Robots and Pencils was founded on the vision that mobile computing will be more transformative than the Internet. The company is positioned to foster innovation; it sits at the crossroads of the sciences and the humanities. There is an inherent belief that to build anything, be it in the past, present or future, you need both engineers (sciences) and artists (humanities), hence the name Robot and Pencils.
There is a 100-year business plan to support this, and employees are asked to make a 10-year commitment because life is too short for one-off deals and short-term thinking. Although an unorthodox approach, employees who understand they have 10 years together to accomplish great things do just that.
What’s unique about the company is that it’s been designed to be a global, long-standing family business.
I first discovered Robots and Pencils in 2012 at mobile learning summit at Olds College in Alberta, Canada. The college had partnered with them and the GoForth Institute to create Discover Entrepreneurship, a first-of-its-kind app that teaches entrepreneurial theory and skills through gamified course content. Robots and Pencils’ co-founder, Michael Sikorsky, presented the app and segwayed into a talk about the company’s empathetic design process
I was lucky enough to be seated next to Michael at the summit. We continued the conversation and it evolved into me making a choice to join them, which I did in mid-February. It was a very hard decision to leave my post (and team) at Seton Hill, but opportunities like this one might only come around once in a lifetime.
Robot and Pencils has developed or co-developed more than 245 apps to date. Tell us about a few that made you say “Wow, this is cool” and became favorites.
is definitely one of my favorites; it’s what attracted me to the company in the first place. High fidelity simulations are needed in the education space, and this is a perfect example of merging gaming and learning into an engaging app that is fun to play and learn. It’s a marriage between course content delivered in interactive slides and a simulation of everyone’s first stab at their own business – a lemonade stand.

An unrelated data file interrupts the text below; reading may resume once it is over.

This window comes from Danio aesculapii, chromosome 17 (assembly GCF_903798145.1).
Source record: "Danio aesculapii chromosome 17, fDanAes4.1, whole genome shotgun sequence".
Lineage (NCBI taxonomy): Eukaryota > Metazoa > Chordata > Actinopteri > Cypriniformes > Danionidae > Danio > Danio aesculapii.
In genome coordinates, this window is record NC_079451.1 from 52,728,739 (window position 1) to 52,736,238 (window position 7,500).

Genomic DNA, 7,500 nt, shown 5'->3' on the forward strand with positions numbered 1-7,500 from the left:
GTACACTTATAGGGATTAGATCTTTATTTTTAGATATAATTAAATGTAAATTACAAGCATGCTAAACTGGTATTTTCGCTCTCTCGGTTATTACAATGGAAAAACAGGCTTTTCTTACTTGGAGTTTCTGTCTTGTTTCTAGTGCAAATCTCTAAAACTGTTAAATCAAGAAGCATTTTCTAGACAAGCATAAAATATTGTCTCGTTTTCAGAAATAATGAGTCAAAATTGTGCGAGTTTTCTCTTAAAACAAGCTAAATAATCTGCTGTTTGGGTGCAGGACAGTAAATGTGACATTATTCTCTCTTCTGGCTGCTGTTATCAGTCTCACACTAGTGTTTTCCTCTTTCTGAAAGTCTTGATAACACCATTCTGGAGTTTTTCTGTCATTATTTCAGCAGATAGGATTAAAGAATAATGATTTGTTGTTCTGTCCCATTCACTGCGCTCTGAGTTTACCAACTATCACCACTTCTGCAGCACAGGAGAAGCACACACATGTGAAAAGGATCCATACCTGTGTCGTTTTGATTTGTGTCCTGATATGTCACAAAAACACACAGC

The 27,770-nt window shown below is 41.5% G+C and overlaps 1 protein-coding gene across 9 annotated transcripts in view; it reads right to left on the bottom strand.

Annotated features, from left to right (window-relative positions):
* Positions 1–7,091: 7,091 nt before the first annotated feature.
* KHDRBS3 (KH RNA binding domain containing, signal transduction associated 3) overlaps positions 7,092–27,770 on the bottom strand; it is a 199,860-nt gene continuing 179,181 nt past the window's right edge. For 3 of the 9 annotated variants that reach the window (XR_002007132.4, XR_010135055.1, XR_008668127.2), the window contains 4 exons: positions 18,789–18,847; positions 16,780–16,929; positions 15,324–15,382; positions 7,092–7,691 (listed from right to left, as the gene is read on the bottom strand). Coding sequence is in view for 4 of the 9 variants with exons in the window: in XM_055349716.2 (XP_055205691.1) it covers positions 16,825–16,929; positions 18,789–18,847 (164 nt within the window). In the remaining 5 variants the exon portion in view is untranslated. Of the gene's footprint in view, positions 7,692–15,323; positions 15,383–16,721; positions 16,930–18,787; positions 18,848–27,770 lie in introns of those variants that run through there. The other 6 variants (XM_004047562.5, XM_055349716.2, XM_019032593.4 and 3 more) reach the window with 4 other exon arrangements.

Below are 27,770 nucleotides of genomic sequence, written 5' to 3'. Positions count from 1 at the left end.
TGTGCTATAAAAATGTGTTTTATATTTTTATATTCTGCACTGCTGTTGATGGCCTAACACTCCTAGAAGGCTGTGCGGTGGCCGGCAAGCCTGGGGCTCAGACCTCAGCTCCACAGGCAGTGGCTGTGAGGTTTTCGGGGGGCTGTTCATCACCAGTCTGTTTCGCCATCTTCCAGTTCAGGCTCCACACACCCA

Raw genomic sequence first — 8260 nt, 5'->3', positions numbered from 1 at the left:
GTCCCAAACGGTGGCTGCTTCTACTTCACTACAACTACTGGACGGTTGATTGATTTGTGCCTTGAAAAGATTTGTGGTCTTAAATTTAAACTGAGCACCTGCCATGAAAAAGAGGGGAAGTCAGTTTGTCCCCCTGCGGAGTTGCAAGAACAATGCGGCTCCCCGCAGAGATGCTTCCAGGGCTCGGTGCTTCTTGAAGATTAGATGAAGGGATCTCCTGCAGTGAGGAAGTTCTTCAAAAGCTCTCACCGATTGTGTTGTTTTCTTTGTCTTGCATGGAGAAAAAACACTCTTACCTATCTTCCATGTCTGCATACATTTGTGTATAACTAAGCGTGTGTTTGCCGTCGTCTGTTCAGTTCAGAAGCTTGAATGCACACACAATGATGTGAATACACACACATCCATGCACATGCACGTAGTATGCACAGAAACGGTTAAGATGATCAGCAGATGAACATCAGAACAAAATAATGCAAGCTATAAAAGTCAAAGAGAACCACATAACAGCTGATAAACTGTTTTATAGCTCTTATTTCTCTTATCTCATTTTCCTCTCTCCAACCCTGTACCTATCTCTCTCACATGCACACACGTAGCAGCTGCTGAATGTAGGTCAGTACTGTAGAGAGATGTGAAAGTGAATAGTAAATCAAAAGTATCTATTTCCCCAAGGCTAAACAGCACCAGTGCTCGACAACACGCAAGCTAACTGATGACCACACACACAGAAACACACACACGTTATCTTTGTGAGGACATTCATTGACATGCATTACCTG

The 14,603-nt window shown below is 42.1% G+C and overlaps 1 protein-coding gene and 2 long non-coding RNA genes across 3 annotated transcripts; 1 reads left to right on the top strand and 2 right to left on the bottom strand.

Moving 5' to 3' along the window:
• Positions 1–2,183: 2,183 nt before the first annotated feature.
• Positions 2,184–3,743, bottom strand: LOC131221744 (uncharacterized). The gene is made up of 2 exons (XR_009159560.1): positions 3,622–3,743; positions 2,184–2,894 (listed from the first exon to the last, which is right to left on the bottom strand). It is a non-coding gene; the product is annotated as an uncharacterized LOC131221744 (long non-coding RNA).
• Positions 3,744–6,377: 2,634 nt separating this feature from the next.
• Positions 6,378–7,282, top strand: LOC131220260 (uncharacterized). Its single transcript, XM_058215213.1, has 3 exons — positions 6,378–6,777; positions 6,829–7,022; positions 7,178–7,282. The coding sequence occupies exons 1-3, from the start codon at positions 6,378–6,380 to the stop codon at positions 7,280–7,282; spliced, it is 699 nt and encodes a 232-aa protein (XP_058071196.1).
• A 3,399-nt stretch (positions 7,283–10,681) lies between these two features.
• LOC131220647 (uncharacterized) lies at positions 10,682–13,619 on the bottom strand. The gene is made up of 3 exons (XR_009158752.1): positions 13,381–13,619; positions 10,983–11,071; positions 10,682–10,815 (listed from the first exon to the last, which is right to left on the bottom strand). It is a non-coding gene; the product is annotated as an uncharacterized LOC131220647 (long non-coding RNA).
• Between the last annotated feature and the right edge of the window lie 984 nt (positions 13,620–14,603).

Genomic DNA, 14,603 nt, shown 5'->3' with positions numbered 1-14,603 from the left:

One of Robots and Pencils’ most well-known apps is a new take on a classic 1980’s video game. Robots and Pencils bought the rights for Spy vs Spy from Warners Bros, launched their own version for the game in 2012
, and subsequently hit the #1 spot in the App Store in the summer of 2012.
However, the one product that really made me say “Wow, this is cool” is PencilCase
™, an app maker and publishing platform that we’re currently developing and are expecting to launch later this year. I haven’t seen anything like it and knew immediately that Robots and Pencils was on to something big.
With PencilCase, we’re putting app development in the hands of everyone, not just developers. By removing the need to code, we’ve created a platform that lets anyone pull their ideas, content and designs into a mobile app. Users can create apps quickly by dragging and dropping content in the AppMaker, and adding animations, visual effects and physics. Creators can then deploy their apps with one click of the publish button.
To make this a full-stack platform, we also have Enterprise AppDrop, a customized, branded app store that delivers unparalleled distribution, content management and contextual filtering. Configured specifically for each organization, AppDrop empowers them to keep and distribute all of their apps, PDFs, ebooks, videos and other mobile content using one service.
People who have seen the preview of PencilCase have been completely blown away by it. I think we’re on the path to completely changing the mobile market.